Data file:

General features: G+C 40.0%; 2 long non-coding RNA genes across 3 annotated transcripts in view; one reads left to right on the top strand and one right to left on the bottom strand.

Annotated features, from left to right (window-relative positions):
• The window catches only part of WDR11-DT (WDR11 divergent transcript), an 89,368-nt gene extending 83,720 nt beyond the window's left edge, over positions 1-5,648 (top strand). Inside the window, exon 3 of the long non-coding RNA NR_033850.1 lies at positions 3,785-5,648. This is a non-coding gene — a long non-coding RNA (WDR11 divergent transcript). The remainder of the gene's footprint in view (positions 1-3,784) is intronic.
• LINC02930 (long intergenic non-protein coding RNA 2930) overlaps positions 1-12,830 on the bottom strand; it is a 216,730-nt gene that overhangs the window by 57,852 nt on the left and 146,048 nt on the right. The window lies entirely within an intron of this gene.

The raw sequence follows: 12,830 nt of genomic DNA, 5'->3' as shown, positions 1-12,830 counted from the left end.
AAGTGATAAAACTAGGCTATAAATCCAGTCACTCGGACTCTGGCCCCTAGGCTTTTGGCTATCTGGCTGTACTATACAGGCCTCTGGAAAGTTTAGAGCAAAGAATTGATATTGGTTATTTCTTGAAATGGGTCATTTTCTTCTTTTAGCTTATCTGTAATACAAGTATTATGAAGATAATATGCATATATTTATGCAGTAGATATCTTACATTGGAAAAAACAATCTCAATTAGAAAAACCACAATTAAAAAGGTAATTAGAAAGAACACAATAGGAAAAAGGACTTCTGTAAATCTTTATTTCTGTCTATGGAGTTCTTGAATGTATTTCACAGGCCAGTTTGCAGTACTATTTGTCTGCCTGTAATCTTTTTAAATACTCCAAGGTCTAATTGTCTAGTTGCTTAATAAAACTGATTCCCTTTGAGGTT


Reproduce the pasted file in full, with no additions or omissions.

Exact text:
General features: G+C 40.0%; 2 long non-coding RNA genes across 3 annotated transcripts in view; one reads left to right on the top strand and one right to left on the bottom strand.

Annotated features, from left to right (window-relative positions):
• The window catches only part of WDR11-DT (WDR11 divergent transcript), an 89,368-nt gene extending 83,720 nt beyond the window's left edge, over positions 1-5,648 (top strand). Inside the window, exon 3 of the long non-coding RNA NR_033850.1 lies at positions 3,785-5,648. This is a non-coding gene — a long non-coding RNA (WDR11 divergent transcript). The remainder of the gene's footprint in view (positions 1-3,784) is intronic.
• LINC02930 (long intergenic non-protein coding RNA 2930) overlaps positions 1-12,830 on the bottom strand; it is a 216,730-nt gene that overhangs the window by 57,852 nt on the left and 146,048 nt on the right. The window lies entirely within an intron of this gene.

The raw sequence follows: 12,830 nt of genomic DNA, 5'->3' as shown, positions 1-12,830 counted from the left end.
AAGTGATAAAACTAGGCTATAAATCCAGTCACTCGGACTCTGGCCCCTAGGCTTTTGGCTATCTGGCTGTACTATACAGGCCTCTGGAAAGTTTAGAGCAAAGAATTGATATTGGTTATTTCTTGAAATGGGTCATTTTCTTCTTTTAGCTTATCTGTAATACAAGTATTATGAAGATAATATGCATATATTTATGCAGTAGATATCTTACATTGGAAAAAACAATCTCAATTAGAAAAACCACAATTAAAAAGGTAATTAGAAAGAACACAATAGGAAAAAGGACTTCTGTAAATCTTTATTTCTGTCTATGGAGTTCTTGAATGTATTTCACAGGCCAGTTTGCAGTACTATTTGTCTGCCTGTAATCTTTTTAAATACTCCAAGGTCTAATTGTCTAGTTGCTTAATAAAACTGATTCCCTTTGAGGTT